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Mark Strand: Collages

05.24.2017 – 06.30.2017

Exhibition Summary

Mark Strand (1934–2014) was widely recognized as one of the great American poets of his generation. Between 2011 and 2014, he produced a remarkable series of collages using handmade and hand-colored papers. Modest in scale and often deceptively simple, the works reward careful and extended looking. Semitransparent layers gradually reveal subtle depth of field, while seemingly casual details coalesce into surprisingly precise compositions. Strand described his initial forays into collage as “an escape from making meaning,” a shift from a “verbal sense” to a “visual sense,” a form of thinking that he regarded as independent of language. But his collages are not entirely unmoored from history or divorced from his poetry. His sensitivity to the possibilities of color can be attributed to the early influence of Josef Albers, with whom he studied at Yale. And his embrace of chance and accident links the collages to the Surrealist tradition that also inspired many of the Abstract Expressionist painters whose works are clear historical antecedents. As Francine Prose noted in a 2013 essay on the collages, “the writing and the visual art are clearly the work of the same person, marked by qualities as unique and recognizable as a fingerprint.”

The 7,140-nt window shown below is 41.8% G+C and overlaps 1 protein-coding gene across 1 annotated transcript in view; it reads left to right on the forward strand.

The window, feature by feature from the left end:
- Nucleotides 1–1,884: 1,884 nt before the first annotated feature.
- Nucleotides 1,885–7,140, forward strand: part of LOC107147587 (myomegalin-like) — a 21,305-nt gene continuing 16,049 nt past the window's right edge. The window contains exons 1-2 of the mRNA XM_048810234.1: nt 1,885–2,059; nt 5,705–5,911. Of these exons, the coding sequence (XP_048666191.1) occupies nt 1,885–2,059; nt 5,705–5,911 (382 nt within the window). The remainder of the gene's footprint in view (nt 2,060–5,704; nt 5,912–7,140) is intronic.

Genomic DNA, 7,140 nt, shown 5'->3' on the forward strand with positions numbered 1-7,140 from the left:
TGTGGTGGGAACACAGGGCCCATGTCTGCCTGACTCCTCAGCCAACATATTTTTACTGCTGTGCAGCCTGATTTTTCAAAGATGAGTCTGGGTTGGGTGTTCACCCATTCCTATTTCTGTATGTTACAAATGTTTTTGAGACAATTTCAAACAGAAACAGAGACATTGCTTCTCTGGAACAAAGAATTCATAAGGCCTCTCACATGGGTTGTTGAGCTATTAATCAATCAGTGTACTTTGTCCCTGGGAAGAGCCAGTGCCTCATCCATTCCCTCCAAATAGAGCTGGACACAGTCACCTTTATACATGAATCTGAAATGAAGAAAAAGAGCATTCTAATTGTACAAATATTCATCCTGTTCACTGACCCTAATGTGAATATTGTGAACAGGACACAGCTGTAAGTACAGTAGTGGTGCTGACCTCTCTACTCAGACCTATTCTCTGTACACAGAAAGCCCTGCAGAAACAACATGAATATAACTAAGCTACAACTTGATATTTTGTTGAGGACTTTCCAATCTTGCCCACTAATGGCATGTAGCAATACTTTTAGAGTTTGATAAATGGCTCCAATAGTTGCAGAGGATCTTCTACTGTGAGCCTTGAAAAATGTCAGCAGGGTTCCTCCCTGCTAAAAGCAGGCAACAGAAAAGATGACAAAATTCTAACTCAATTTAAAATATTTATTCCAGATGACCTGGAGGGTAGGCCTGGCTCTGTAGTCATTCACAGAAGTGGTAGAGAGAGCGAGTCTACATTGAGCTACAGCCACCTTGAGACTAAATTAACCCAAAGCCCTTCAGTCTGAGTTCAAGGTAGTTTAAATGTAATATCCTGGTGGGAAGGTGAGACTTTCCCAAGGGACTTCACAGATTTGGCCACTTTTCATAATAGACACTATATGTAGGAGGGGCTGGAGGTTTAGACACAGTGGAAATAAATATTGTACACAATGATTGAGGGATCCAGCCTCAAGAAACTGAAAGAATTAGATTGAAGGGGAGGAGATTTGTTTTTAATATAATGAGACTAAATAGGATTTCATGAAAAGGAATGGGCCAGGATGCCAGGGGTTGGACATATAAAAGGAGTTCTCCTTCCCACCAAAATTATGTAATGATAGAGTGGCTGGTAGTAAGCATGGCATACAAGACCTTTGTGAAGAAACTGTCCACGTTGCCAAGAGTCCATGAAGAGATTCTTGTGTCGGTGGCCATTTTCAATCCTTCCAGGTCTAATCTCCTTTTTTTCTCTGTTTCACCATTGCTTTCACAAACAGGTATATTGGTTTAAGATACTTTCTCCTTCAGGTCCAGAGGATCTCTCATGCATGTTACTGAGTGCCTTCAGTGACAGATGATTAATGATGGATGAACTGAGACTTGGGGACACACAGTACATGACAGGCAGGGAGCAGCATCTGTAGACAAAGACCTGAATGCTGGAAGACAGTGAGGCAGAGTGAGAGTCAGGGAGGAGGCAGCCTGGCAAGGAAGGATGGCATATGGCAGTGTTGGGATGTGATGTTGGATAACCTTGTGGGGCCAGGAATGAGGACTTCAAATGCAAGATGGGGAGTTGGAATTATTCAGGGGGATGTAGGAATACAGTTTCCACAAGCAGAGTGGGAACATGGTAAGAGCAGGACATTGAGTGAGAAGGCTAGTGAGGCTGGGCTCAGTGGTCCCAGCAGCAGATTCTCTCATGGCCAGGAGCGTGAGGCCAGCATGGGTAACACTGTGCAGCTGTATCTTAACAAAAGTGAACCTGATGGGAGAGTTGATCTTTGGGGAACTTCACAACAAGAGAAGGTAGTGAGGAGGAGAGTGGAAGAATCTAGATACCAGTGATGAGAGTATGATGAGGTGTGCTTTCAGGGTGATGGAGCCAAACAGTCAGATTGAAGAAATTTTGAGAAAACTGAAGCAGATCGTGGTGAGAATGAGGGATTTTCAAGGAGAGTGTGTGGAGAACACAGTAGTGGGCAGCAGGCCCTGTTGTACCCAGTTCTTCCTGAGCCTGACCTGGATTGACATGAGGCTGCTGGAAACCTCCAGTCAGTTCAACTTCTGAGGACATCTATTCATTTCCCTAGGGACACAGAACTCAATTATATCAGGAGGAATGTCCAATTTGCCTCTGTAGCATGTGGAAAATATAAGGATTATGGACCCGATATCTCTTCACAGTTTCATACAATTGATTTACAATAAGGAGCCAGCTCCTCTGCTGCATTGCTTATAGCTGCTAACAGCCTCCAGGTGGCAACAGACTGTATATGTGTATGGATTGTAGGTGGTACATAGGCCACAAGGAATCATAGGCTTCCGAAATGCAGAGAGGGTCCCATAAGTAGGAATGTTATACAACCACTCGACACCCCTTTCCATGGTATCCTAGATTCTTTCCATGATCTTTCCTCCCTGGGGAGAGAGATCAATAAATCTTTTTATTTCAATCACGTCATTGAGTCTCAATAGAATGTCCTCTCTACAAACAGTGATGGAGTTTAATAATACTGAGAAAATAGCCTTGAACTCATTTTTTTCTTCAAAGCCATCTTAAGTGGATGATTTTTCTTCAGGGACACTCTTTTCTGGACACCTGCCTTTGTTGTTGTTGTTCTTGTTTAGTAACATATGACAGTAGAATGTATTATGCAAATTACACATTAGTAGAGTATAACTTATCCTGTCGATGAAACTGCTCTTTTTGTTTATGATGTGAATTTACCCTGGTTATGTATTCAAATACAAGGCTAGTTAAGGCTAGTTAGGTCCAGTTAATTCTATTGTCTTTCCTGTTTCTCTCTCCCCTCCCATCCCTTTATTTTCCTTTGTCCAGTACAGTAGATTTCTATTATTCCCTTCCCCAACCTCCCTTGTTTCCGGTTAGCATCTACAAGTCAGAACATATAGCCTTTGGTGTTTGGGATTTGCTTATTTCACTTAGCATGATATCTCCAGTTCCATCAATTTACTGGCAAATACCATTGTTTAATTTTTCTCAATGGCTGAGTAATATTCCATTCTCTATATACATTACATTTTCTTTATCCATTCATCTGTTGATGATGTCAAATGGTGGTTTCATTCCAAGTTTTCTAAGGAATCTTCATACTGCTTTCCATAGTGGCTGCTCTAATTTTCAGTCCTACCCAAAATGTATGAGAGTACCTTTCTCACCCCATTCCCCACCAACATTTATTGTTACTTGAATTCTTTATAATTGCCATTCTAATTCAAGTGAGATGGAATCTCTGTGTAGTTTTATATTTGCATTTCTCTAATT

Curated by Jacob Proctor


Exhibition Narrative


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